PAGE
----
guest blog: On continuity

I just got my most recent work in progress up to the 50-page mark – barely a dent in my total word count for the year, since I keep getting distracted by fanfic, but a milestone nonetheless. This is the first long project I’ve felt much confidence in, when it comes to looking toward the float-for-publishing end of things, and it’s coming along nicely.

It’s proving to be a very good lesson in continuity, both within one story and across the three or so books I have in mind for this universe. The last time I did something close to this long that wasn’t fanfic was when I took on Nanowrimo in 2004; I absolutely adore the story I wrote then, but it shows some signs of the speed of Nano and my relative lack of practice at the time. I had a tendency of introducing characters and then forgetting they were there.

With this story, there’s no way I could get away with that. The secondary characters can’t just wander off five pages later; they might be less important to the overall story for a bit, but they’ll be back. It’s a much smaller setting, in its way, than my Nano project, which increases the odds people will bump into each other again.

As for continuity throughout the entire project, this is a fantasy universe, and there are active gods and magic – but they don’t really play a role in the first story. They’re more important by far in the second and third installments I’ve got in my head, but I feel like it would be cheating to act as if it weren’t there at all in the first installment.

I worked out a perfect solution to that the other night. I have a young princess who wants and needs to know more about the world around her, and puts some of her boundless energy to use exploring the library – so why not have her find a book that explains some of these cultural differences? It lets me get the information in there without resorting to the good old “As you know, Bob…” conversations, and I don’t feel like I’m going to spring it on the readers in a later installment.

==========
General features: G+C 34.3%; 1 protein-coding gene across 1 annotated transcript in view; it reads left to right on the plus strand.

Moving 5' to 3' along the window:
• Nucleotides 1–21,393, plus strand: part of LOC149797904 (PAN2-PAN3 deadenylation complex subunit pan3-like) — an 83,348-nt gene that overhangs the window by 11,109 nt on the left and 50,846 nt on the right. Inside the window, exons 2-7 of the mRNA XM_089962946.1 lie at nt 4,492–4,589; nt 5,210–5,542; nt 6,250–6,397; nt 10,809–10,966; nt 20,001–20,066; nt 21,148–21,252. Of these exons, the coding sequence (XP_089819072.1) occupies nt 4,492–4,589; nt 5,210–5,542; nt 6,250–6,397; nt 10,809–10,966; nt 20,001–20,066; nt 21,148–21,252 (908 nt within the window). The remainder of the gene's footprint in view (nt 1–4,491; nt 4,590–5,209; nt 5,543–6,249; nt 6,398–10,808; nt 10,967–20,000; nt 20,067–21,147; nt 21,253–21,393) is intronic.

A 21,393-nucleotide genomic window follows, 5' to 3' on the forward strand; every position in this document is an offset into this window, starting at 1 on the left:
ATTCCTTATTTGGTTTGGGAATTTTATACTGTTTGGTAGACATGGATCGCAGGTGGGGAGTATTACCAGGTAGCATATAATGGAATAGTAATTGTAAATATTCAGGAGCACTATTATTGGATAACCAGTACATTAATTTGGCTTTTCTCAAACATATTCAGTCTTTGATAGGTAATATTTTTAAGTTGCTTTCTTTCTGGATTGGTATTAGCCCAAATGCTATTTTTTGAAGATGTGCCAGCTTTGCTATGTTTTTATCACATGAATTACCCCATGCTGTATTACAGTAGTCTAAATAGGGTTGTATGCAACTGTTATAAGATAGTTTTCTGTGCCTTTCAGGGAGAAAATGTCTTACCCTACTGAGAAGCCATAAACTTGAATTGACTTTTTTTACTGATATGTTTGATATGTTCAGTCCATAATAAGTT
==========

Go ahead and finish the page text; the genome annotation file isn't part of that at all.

I haven’t really encountered this sort of continuity juggling in my fanfic-writing experience – but then, my fanfic rarely ends up being this long. And with fanfic, I don’t have to go to the trouble of doing the world-building myself.

On the other hand, I know how frustrating it is to have the information dumped on you two or three or seven installments later, with no warning. In that sense, I think my fandom roots might help make my original work stronger in the long run. I know the sort of continuity I expect as a reader, and I’m more aware of its presence or absence as a fannish writer, so I try to live up to my own expectations in my original writing.

minkhollow has been involved in fandom since 2000, and can’t quite believe it’s been that long; she’s been attempting original fiction for slightly less time, and thinks she’s finally starting to hit her stride on that front. She has one short story, “Subterranean Blues,” published in Subatomic Books’ One Step Beyond anthology. She collects old coins and lives in the Midwest, with hopes of making a break for the East Coast sometime soon.

Mirrored from Jenna

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